The Gang of Four defines the Strategy in the following way,
"Define a family of algorithms, encapsulate each one,
and make them interchangeable.
Strategy lets the algorithm vary independently from clients that use it. "
Many developers who are new to design patterns will definitely get confused with this definition. Well, I will provide a simple explanation for this definition with an example.
Let us assume a simple scenario that we have different classes for different kind of employees, Say, SoftwareEmployee, SalesEmployee and AccountingEmployee. Now, all these classes needs have to implement SalaryRange which is a common method for all. However, different employee type may have different salary schemes. So implementing the SalaryRange is especially independent to the particular Employee type.
In order to define the SalaryRange method in all the classes(SoftwareEmployee, SalesEmployee and AccountingEmployee), we define a interface with a method called SalaryRange which returns only string as follows(I made a simple implementation for demonstration purpose),
public interface IEmployee
Now, let us implement this interface for all the employee types as follow,
public class SalesEmployee : IEmployee
return "Depends on the target achieved";
//Some other members related to Sales person such as Area of Marketing,
//Product information, Sales Target
public class AccountingEmployee : IEmployee
return "2000 - 8000";
//Some other members related to Accountants such as Method of Accounting
//(manual or automated) etc.
Now each method(SalaryRange) is independent of it's own class. So it has encapsulated its behavior with in the particular class that it belongs to.
The next goal is to create a concrete class that can communicate with all the Employee Types. Let us assume we have the class named as, SalaryRange with a method in the called SalaryRange as follows,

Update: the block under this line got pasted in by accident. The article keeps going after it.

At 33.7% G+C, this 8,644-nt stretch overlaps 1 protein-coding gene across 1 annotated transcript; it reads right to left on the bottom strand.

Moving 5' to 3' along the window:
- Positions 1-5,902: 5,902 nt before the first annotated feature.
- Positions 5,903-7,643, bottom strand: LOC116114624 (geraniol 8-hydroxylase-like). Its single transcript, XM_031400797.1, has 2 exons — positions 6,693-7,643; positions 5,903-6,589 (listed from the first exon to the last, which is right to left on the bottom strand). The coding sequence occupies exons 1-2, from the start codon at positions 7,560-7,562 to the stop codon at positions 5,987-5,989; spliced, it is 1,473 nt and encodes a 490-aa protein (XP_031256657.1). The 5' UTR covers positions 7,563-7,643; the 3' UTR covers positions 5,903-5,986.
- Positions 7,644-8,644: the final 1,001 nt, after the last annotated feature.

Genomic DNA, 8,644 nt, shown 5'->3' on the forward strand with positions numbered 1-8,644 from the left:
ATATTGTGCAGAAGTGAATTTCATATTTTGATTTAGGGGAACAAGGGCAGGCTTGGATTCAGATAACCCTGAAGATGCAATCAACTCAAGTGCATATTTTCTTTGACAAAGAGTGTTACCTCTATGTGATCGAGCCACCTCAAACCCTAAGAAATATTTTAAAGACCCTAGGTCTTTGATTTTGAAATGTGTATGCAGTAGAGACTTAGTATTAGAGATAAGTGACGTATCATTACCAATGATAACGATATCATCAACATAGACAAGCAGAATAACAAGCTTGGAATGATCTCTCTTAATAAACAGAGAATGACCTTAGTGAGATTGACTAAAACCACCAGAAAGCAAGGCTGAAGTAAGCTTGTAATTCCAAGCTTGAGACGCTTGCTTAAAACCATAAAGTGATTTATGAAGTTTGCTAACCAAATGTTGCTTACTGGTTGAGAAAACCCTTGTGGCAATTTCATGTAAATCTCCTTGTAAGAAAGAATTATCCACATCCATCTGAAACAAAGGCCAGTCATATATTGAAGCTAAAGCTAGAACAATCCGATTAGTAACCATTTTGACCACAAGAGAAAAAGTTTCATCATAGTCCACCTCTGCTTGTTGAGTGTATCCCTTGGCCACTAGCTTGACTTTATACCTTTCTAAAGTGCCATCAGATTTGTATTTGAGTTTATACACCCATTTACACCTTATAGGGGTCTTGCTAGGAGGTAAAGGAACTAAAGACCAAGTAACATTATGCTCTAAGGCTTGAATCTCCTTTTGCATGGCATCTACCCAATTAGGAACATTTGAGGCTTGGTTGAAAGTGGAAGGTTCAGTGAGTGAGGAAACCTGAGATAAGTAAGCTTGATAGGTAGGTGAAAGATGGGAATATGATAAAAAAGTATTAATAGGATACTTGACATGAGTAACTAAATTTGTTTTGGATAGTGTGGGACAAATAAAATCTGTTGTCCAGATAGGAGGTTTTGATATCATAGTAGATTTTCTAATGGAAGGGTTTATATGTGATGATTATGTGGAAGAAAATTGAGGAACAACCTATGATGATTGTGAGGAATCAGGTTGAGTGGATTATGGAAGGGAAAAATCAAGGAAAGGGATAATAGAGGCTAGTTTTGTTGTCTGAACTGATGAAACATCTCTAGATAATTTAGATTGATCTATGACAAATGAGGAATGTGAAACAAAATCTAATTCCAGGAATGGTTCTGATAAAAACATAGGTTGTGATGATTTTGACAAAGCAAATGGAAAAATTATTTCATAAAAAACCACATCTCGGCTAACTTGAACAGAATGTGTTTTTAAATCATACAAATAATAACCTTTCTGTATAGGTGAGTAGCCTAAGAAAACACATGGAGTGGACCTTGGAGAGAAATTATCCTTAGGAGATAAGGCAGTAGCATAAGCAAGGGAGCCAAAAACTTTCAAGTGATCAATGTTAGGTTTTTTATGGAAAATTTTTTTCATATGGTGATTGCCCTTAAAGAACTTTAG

All we need to have in the SalaryRange class is to define a variable of type IEmployee.
//No implementation or provide default EmpType as
this.EmpType = new SoftwareEmployee();
public SalaryRange(IEmployee empType)
this.EmpType = empType;
public IEmployee EmpType
empType = value;
1. In this simple code we have a default constructor which will be called when the client wont send any type.
2. An Overloaded constructor which takes a single parameter of the type IEmployee.
3. Finally we define a Property to pass the value for IEmployee type.
The way we call the original method will be from the method getSalaryRange() defined in the SalaryRange class.
public string getSalaryRange()
if (empType != null)
return "Employee type not specified..";
This is a simple method which delegates it's call to the particular employee type dynamically.
We have now defined a Strategy which is an Interface called as IEmployee,
the ConcreteStrategy which are the classes SoftwareEmployee, SalesEmployee and AccountingEmployee.
Now we are going to write a asp.net page which acts as a client. In order to call get the
employee salary range of a particular employee we just need to define an object for the SalaryRange type.
This is the code in the Page Load event of our aspx page,
protected void Page_Load(object sender, EventArgs e)
SalaryRange softwareSalary = new SalaryRange();
Response.Write("Software Engineer's Salary Varies " + softwareSalary.getSalaryRange());
SalaryRange accountantSalary = new SalaryRange();
accountantSalary.EmpType = new AccountingEmployee();
Response.Write("<hr/>Accountant's Salary Varies " + accountantSalary.getSalaryRange());
SalaryRange salesSalary = new SalaryRange(new SalesEmployee());
Response.Write("<hr/>Sales Person's Salary Varies " + salesSalary.getSalaryRange());
For the softwareSalary we are calling the default constructor where our default constructor will takes SoftwareEmployee type as its default.
AccountantSalary is implemented by using the Property.
SalesSalary is implemented by using the parameterized constructor.
In the Response.Write method we are just calling the getSalaryRange() method. So here our client can call the SalaryRange class's getSalaryRange method as it likes.